The Pleasures of this world are transient whilst the joys of the hereafter are lasting and eternal. In this life when a person enjoys something, it is only a short while before they get bored with it and proceed to search for something they feel is better, or they may not feel a need for it altogether. As for the delights of Paradise, a person will never feel bored with anything, but rather, its goodness will increase each time they indulge in it.
Also, the life of this world is very short. Humans only live on this earth for a short while, and very few people reach the age of seventy.
“…Say: Short is the enjoyment of this world. The Hereafter is (far) better for him who fears God…” (Quran 4:77)
As for Paradise, people will live forever. God says:
“…its provision is eternal and so is its shade…” (Quran 13:35)
“What is with you must vanish, and what is with God will endure …” (Quran 16:96)
“(It will be said to them): This is Our Provision, which will never finish” (Quran 38:54)
The delights of the people of Paradise, such as their clothing, food, drink, jewelry and palaces, will be far superior to their counterparts in this world. There is in fact no room for comparison, as even the smallest space in Paradise is better than this world and all that is in it. The Prophet Muhammad, may the mercy and blessings of God be upon him, said:
“The space of the bow of any one of you in Paradise is better than all that the sun rises upon” (Mishkaat al-Masaabeeh 3/85, no. 5615)
Free from all Impurities
Paradise is free from all the impurities of this world. Eating and drinking in this life results in the need for excretion and its associated unpleasant odors. If a person drinks wine in this world, he loses his mind. Women in this world menstruate and give birth, which are sources of pain and hurt. Paradise is free from all of these discomforts: its people will not urinate, defecate, spit or suffer from catarrh. The wine of Paradise, as described by its Creator, is:
“Crystal-white, delicious to those who drink (thereof), free from intoxication, nor will they suffer intoxication therefrom” (Quran 37:46-47)
The water of Paradise does not become brackish, and its milk never changes in flavor:
“…rivers of water incorruptible; rivers of milk of which the taste never changes…” (Quran 47:15)
The women of Paradise are pure and free from menstruation, postnatal bleeding and all the other impurities suffered by women in this world, and all are free from stool and feces. God says:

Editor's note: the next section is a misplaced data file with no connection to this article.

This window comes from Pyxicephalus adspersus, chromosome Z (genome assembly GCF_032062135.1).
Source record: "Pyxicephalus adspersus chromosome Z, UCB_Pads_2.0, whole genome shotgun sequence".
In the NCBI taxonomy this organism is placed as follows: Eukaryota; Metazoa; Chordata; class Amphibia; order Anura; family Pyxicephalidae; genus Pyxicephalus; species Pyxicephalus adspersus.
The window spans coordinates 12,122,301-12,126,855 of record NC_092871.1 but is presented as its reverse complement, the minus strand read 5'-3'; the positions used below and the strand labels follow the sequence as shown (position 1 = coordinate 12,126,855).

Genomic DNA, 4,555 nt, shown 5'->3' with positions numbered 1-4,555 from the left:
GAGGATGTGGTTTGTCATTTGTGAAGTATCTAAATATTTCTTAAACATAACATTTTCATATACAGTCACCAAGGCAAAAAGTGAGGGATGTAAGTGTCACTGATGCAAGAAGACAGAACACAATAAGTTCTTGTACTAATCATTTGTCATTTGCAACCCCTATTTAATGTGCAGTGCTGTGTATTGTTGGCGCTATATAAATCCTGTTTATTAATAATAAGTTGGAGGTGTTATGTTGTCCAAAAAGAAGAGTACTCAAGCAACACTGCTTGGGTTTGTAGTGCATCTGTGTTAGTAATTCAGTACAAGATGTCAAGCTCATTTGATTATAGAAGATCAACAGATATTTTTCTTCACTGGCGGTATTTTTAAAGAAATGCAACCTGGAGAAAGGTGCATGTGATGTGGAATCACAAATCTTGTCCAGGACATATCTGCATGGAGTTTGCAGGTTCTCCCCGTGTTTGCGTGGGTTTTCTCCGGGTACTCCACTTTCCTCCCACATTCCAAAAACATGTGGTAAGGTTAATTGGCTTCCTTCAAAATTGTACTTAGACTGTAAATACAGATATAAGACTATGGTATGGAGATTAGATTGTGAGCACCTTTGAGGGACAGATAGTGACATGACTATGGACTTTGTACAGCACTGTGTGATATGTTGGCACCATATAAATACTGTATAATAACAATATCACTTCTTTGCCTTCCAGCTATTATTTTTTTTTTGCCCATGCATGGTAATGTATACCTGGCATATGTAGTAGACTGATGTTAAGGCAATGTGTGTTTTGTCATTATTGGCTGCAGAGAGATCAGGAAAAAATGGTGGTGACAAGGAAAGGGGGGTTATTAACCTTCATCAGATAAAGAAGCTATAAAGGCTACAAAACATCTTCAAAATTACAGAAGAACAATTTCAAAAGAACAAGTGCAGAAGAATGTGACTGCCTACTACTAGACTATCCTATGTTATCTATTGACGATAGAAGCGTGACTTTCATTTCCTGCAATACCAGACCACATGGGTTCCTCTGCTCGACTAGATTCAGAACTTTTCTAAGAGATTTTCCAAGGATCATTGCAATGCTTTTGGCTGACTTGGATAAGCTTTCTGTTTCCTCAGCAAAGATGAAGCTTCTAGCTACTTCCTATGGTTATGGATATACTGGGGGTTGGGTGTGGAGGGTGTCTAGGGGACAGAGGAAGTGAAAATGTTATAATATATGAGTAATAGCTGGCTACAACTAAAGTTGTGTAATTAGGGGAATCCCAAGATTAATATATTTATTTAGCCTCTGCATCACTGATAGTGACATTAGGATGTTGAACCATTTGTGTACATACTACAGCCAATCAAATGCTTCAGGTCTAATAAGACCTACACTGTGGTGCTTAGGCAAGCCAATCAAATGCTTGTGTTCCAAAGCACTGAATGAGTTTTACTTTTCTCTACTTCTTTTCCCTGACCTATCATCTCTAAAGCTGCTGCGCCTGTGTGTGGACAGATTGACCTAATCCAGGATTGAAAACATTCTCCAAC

“…and they shall have therein purified mates…” (Quran 2:25)
The prophet answered a person when they asked how the people of Paradise will relieve themselves:
“They relieve themselves by perspiring through their skins, and its fragrance will be that of musk, and all stomachs will have become lean.” (ibn Hibbaan)
What we have mentioned has been a mere comparison in order to understand the nature of Paradise, but as God said, its delights are truly hidden:
“No person knows what is kept hidden for them of joy, as a reward for what they used to do.” (Quran 32:17)
Paradise: There is Nothing Like It
The delights of Paradise surpass the imagination and defy description. They are like nothing known to the people of this world; no matter how advanced we may become, what we achieve is as nothing in comparison with the joys of the Hereafter. As is mentioned in several reports, there is nothing like Paradise:
“It is sparkling light, aromatic plants, a lofty palace, a flowing river, ripe fruit, a beautiful wife and abundant clothing, in an eternal abode of radiant joy, in beautiful soundly-constructed high houses”. (Ibn Maajah, Ibn Hibbaan)
The Sahabah asked the Prophet about the buildings of Paradise and he replied with a wonderful description:
“Bricks of gold and silver, and mortar of fragrant musk, pebbles of pearl and sapphire, and soil of saffron. Whoever enters it is filled with joy and will never feel miserable; he will live there forever and never die; their clothes will never wear out and their youth will never fade.” (Ahmad, at-Tirmidhi, ad-Daarimee)
“And when you look there (in Paradise) you will see a delight (that cannot be imagined), and a great dominion.” (Quran 76:20)
What God has kept hidden from us the delights of Paradise is beyond our ability to comprehend. The Prophet said that God said:
“I have prepared for My slaves what no eye has seen, no ear has heard and no human heart can imagine.” Recite if you wish:
“No person knows what is kept hidden for them of joy as a reward for what they used to do.” (Quran 32:17)
In another report:
“Never mind what God has told you; what He has not told you is even greater.” (Saheeh Muslim)
In other articles, we will attempt to mention some of the specific details of Paradise and the delights therein described to us by God and His last Prophet.
The Disease Of Envy
Imam Ibn Taymiyyah
This introduction by islaam.com is intended to briefly describe envy as a disease of the heart, preceding the text below it by Ibn Taymiyyah.
- Envy is one of the major sins which is bound to destroy good deeds as fast as the fire burns the wood and dry grass to ashes. “Jealousy eats away at good deeds, just as fire eats away at firewood.” [Sunan Ibn Majah]
- Envy was described as a sickness by the Prophet, sallallahu `alaihi wa sallam.
- Envy is hating that good happens to others.
- Envy is displeasure with Allah’s decree and His granting blessings upon others.
- “Faith and envy do not go together in the heart of a servant.” [Ibn Hibban, saheeh]
- “The people will be fine as long as they do not envy one another.” [At-Tabarani with trustworthy narrators]
- Envy is a characteristic the Jews displayed towards the Prophet, sallallahu `alaihi wa sallam, causing them to inflict him harm.